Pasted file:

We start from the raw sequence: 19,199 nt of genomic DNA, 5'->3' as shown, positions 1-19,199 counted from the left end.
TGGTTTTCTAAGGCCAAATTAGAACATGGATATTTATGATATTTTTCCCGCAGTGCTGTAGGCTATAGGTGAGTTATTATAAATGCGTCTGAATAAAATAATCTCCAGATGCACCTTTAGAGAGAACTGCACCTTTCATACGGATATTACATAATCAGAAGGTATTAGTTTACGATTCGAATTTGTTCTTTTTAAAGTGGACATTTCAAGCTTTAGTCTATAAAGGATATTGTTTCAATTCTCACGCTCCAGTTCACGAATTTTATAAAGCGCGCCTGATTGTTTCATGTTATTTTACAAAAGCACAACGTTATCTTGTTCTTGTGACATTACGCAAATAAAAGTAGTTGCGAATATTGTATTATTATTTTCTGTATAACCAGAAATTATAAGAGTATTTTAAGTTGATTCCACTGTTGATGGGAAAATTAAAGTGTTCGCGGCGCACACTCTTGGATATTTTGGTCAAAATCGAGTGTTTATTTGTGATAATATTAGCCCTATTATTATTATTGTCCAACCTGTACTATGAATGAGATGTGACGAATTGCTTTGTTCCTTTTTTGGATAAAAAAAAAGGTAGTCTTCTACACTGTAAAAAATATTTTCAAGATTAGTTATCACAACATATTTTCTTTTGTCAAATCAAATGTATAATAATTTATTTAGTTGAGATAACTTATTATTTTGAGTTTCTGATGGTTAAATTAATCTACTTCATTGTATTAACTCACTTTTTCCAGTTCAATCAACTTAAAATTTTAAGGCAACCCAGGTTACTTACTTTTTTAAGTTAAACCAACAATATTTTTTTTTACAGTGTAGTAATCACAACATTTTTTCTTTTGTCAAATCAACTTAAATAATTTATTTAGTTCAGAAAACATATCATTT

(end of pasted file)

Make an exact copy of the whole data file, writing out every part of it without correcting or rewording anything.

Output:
We start from the raw sequence: 19,199 nt of genomic DNA, 5'->3' as shown, positions 1-19,199 counted from the left end.
TGGTTTTCTAAGGCCAAATTAGAACATGGATATTTATGATATTTTTCCCGCAGTGCTGTAGGCTATAGGTGAGTTATTATAAATGCGTCTGAATAAAATAATCTCCAGATGCACCTTTAGAGAGAACTGCACCTTTCATACGGATATTACATAATCAGAAGGTATTAGTTTACGATTCGAATTTGTTCTTTTTAAAGTGGACATTTCAAGCTTTAGTCTATAAAGGATATTGTTTCAATTCTCACGCTCCAGTTCACGAATTTTATAAAGCGCGCCTGATTGTTTCATGTTATTTTACAAAAGCACAACGTTATCTTGTTCTTGTGACATTACGCAAATAAAAGTAGTTGCGAATATTGTATTATTATTTTCTGTATAACCAGAAATTATAAGAGTATTTTAAGTTGATTCCACTGTTGATGGGAAAATTAAAGTGTTCGCGGCGCACACTCTTGGATATTTTGGTCAAAATCGAGTGTTTATTTGTGATAATATTAGCCCTATTATTATTATTGTCCAACCTGTACTATGAATGAGATGTGACGAATTGCTTTGTTCCTTTTTTGGATAAAAAAAAAGGTAGTCTTCTACACTGTAAAAAATATTTTCAAGATTAGTTATCACAACATATTTTCTTTTGTCAAATCAAATGTATAATAATTTATTTAGTTGAGATAACTTATTATTTTGAGTTTCTGATGGTTAAATTAATCTACTTCATTGTATTAACTCACTTTTTCCAGTTCAATCAACTTAAAATTTTAAGGCAACCCAGGTTACTTACTTTTTTAAGTTAAACCAACAATATTTTTTTTTACAGTGTAGTAATCACAACATTTTTTCTTTTGTCAAATCAACTTAAATAATTTATTTAGTTCAGAAAACATATCATTT